It rises, and you feel it …and I mean feel it. It’s so hot that you can almost hear it.
It falls, and so does the temperature.
The desert, it’s almost alive. It moves. It changes. It slides, it slithers.
What was there one day is gone the next.
What wasn’t there last night is here now.
You camp in a flat plain one night and wake up in the morning between dunes of sand.
You wake up to multiple sets of animal tracks around your door.
You hear sounds you’ve never heard. See the sky like you’ve never seen.
People, cultures and tribes you never knew existed.
In the sky at night, nebulas and stars that you didn’t know one could see.
There are a countless number of other things also. The small things that combine to make it what it is.
The scorpions, the fenec foxes scampering around camp at night.
Turning the corner, only to run smack into the side of an ancient pyramid, a palm fringed oasis, a group of AK wielding rebels, a family of nomads. The Tuareg …ahhh, the Tuareg.
Maybe the toughest bunch of people I’ve ever seen. A very appropriate people for the place.
It may not be the sandiest, the hottest, the lowest or the …whatever.
But it definitely is “The” Desert of Deserts.
Below is a second in the life of it…
Once I received a comment on this photo that said:
“I hope everyone can see every child in the world in this photo, just beautiful.
A lovely fleeting moment.”
…maybe the best comment that I could possibly hear. My intention for almost any portrait type photo I take is the “instant” connection between the subject and viewer of that photo. …to have the viewer feel some kind of emotional contact with the picture, without me having to say anything. It usually, well almost never, doesn’t happen, but I keep trying. I keep trying because I believe that every child is worth it. If I can turn one person’s opinion around through my photos, than its worth it. People are people. Children are children. No matter what the country, the religion, the monetary situation, the political situation. Fundamentally, inside, everyone is the same. I could definitely do better with the post processing on this photo. I have learned quite a bit since this was taken. Technically, photographically speaking, the photo blows. The color is off. Could probably sharpen it a bit more. Maybe a bit of contrast, better color, etc, etc.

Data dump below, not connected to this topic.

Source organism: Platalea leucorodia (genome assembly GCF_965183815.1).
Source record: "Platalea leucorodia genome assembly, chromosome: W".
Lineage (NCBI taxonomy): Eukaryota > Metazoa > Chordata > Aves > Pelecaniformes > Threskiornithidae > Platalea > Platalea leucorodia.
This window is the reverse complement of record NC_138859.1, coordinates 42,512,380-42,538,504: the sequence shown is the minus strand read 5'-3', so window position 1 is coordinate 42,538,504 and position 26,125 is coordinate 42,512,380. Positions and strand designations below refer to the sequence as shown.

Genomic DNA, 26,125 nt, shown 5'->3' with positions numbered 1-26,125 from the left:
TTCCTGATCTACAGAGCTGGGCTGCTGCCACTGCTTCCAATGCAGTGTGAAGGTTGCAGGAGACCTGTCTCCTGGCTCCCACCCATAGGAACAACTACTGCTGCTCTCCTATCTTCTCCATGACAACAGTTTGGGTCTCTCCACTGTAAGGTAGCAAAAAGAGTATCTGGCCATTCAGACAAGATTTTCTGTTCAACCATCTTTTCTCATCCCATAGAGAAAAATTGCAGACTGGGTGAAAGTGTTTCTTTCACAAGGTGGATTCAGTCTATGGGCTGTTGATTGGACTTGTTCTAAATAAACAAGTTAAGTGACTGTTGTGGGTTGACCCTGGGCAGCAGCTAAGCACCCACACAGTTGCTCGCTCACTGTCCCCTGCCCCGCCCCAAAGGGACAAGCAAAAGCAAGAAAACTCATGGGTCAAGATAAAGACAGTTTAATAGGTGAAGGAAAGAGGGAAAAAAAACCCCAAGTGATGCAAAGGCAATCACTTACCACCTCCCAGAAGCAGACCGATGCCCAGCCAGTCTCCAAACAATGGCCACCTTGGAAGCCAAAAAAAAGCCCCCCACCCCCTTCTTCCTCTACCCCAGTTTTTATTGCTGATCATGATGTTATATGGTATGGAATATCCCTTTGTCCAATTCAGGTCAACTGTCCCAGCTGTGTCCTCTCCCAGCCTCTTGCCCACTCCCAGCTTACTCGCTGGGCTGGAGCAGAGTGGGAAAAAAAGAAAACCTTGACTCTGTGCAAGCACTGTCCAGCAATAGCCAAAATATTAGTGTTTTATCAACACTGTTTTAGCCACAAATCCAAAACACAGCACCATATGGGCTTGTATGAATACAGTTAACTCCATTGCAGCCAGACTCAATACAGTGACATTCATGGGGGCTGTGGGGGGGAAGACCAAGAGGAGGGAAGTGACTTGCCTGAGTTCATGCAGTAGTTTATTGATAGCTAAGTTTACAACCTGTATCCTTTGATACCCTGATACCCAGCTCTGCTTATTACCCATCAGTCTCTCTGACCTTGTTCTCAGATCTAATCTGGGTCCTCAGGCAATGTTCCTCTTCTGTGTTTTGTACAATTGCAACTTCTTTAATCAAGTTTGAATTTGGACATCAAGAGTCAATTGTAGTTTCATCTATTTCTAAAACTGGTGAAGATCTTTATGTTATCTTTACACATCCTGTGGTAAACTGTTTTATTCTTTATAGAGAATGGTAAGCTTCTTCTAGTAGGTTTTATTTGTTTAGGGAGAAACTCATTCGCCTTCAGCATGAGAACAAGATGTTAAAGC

…but why? It’s the moment that counts, and I love this moment. It reminds me instantly of the children of Mut. This girl. This day. She was so shy. I showed her a photo of herself on my LCD. She looked away, she looked back, she closed her eyes, she laughed. I raised my camera for another shot. She knew what was coming, she didn’t know what to do, she wanted to hide, but she wanted to see her picture again. Click. She ran to me to see her face. She laughed again. This is the memory and I’m glad to have it and show it. A fleeting moment where I can see every child in the world in her face. I don’t want to change a thing about it. Isn’t that what photography is all about?
A smile with your monuments. One of my favorite pictures from my travels through Egypt. Cairo in the background, The Pyramids of Giza. The ubiquitous camels of Egypt in the foreground. The guy in front here is Michael Jackson, as most of the camels around the pyramids are named. A chappy fellow, for now, with a great view day after day. Maybe thats why he is smiling …or maybe he’s just thinking of how much he’s gonna scare this guy with the camera in front of him when he hops on for a ride.